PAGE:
During a recent weekend in Bordeaux, I was leveled by flu – knocked out on a Friday night and bedridden for days. When my mind came around I was soaked by a curiosity. What if I harvested techniques learned from decades of technical and management experience to create a fresh wine scoring system – based not on taste, but on overall value. I sat up in bed and considered combining techniques of weighted scoring and linear interpolation with a dab of conditional formatting.
Ill and unable to leave the apartment, I sat and belted out lines of code, scribbled and solved algebraic formulae, then assembled a spreadsheet. It includes a new mathematical algorithm that considers subjective and objective data – including tasting scores taken at different times, average retail prices, aging potential, even efficiency of distribution systems.
For decades when I lived and worked overseas I created and modified a similar system to help decide where to move to and live between contracts. The method involves plugging in variables, assigning weighted scores, and generating a list of optimal locations. Again and again, this system indicated in advance locations where I eventually moved – including California and Bordeaux – and for which I am forever grateful. In other words, the system worked.
So I modified the system to optimize (in the mathematical sense of the word) wine values, in relation to similar wines from the same region.
After tweaking this system for wine, I was still ill and my taste buds were frazzled. Rather than apply the results to Bordeaux wines, I waited until I returned to the United States. Here, I purchased several bottles of pinot noir from California’s Anderson Valley.
This northern California valley is underlain by clay and gravel, and the geology – within the San Andreas Fault Zone – is a complex layering of northwest-southeast running deposits that include a central streak of alluvial fan and fluvial deposits flanked by sandstone and shale deposits. Both pinot noir and gewürtztraminer have become signature varietals of Anderson Valley. The reason I chose Anderson pinots for this first scoring is that this distinct little patch of geography (16 miles by 5 miles of deeply wooded, hilly terrain) produces distinct pinots.
I tried the new system with friends and family members, then re-tweaked the algorithm so that the better the taste, the less influence price impacted the overall score.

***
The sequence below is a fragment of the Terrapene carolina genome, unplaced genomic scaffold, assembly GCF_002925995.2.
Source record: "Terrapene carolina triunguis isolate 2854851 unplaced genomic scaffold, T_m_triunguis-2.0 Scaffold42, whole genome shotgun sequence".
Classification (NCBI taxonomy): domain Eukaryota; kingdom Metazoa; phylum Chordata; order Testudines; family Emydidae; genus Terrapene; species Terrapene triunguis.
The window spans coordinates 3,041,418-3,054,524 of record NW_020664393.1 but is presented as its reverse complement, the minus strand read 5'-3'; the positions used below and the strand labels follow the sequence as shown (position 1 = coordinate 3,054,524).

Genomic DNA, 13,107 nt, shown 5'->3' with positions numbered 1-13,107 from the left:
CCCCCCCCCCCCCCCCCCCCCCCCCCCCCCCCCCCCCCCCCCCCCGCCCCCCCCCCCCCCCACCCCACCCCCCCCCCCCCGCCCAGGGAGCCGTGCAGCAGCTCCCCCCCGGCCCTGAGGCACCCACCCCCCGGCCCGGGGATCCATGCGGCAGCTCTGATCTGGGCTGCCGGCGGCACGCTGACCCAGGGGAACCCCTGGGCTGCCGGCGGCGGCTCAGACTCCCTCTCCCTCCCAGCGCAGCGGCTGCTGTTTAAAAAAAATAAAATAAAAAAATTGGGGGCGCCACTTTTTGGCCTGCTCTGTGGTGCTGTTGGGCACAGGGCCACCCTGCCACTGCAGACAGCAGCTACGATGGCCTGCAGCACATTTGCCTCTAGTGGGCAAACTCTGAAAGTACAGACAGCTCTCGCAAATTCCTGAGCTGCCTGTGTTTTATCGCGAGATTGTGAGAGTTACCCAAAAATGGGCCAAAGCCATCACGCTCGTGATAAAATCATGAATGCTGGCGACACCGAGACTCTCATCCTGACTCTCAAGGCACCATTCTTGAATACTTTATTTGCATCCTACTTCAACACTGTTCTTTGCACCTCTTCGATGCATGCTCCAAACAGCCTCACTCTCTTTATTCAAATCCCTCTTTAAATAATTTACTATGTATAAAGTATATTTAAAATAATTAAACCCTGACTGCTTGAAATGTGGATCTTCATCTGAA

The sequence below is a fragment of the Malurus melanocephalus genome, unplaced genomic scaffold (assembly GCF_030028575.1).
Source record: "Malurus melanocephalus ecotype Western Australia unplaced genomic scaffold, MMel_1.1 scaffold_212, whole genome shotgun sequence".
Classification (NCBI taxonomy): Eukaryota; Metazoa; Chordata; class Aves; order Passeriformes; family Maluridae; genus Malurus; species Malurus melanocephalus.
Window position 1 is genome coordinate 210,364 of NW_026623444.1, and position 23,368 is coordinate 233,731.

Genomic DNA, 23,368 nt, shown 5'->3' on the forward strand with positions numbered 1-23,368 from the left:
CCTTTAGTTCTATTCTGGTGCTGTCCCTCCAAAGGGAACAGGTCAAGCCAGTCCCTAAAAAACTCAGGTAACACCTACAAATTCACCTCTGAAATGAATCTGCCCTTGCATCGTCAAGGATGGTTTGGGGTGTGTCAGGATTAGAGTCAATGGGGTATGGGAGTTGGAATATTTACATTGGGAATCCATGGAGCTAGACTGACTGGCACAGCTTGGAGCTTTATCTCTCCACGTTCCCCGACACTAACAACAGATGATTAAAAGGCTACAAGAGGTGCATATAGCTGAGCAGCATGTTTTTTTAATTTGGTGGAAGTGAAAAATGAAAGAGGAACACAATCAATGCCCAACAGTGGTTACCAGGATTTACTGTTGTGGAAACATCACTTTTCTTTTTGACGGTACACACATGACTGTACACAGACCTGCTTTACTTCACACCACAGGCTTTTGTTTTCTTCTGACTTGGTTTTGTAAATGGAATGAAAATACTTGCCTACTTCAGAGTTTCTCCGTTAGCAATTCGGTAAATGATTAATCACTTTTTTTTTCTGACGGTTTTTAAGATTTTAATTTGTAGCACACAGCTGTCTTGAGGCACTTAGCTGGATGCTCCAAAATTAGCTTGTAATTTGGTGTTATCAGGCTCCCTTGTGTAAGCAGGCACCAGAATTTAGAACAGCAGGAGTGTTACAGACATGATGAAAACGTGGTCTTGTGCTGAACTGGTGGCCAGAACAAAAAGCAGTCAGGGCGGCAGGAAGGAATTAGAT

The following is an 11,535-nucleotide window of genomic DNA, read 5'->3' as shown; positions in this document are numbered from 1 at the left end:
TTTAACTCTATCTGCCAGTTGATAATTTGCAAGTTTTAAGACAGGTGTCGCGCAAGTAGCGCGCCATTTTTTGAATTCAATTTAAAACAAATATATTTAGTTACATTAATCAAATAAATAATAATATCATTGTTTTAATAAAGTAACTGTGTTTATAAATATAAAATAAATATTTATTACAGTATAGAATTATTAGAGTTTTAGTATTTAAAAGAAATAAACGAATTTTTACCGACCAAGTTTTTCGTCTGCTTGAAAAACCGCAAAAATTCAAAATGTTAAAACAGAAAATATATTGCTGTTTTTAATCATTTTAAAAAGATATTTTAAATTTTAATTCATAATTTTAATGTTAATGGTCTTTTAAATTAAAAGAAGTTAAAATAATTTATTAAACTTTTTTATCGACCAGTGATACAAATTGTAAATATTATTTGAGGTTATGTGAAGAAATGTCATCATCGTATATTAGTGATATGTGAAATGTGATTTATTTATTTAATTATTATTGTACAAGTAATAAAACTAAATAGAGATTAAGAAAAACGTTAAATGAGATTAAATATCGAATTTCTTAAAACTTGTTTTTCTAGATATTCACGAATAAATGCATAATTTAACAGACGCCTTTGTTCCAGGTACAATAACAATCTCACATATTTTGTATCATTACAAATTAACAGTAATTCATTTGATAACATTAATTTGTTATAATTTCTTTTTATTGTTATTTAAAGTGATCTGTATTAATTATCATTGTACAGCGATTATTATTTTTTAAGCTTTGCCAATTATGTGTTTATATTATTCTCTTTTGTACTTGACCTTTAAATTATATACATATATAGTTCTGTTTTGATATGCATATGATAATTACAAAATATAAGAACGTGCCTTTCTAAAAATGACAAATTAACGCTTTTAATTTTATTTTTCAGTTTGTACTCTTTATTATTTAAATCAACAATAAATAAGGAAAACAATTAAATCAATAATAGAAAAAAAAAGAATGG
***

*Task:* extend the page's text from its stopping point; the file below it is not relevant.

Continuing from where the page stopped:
Still – was I dancing in the dark? I needed independent verification that this was the right track. To calibrate the system I retrieved dozens of publicly available price/score data from the past six months, then used regression techniques to generate linear and quadratic equations relating all variables (yes, sounds geeky). I then wrote code to verify my original scores were within acceptable limits, based on this analysis of existing data. This separate check for different vintages of Anderson Valley pinots showed my system was not out of whack – and wines I considered of value were within a decent value range compared to other regional pinots.
I then applied my original algorithm. The results for five pinots are below. You’ll notice that each listed wine is categorized as having a value that is ‘superlative,’ ‘excellent,’ or ‘great.’ In other words, you can’t go wrong here. Wines considered not of value (with an overall weighted score of less than 81 percent) have not been included. At this point I’m not revealing tasting scores, weighting values, or total scores – just wine names, vintages, representative retail prices (in California), and overall comparative values. ‘Superlative’ is the best score, followed by ‘Excellent,’ followed by ‘Great.’
|Wine||Retail Price – US Dollars||Value Score|
|Handley Pinot Noir, Anderson Valley, 2010||$25.99||Excellent Value|
|Cakebread Pinot Noir, Anderson Valley, 2013||$39.99||Superlative Value|
|Goldeneye Pinot Noir, Anderson Valley, 2011||$39.99||Excellent Value|
|Vin Verray Pinot Noir, Anderson Valley, 2012||$28.99||Great Value|
|Chime Pinot Noir, Anderson Valley, 2011||$25.69||Great Value|
The Handley 2010 is fruit forward, with licorice and charcoal.
Cakebread 2013 is deliciously smooth, filled with berries.
The Vin Ver’ray is rich, with the taste of berries marching out after several minutes in the glass.
The Chime 2011 improved in the glass after 20 minutes – with cherries, a hint of mint, and aniseed.
Over time this system will be re-calibrated, re-verified, and refined. Which wines to apply it to next? I’m open to suggestions. Meanwhile, stay tuned.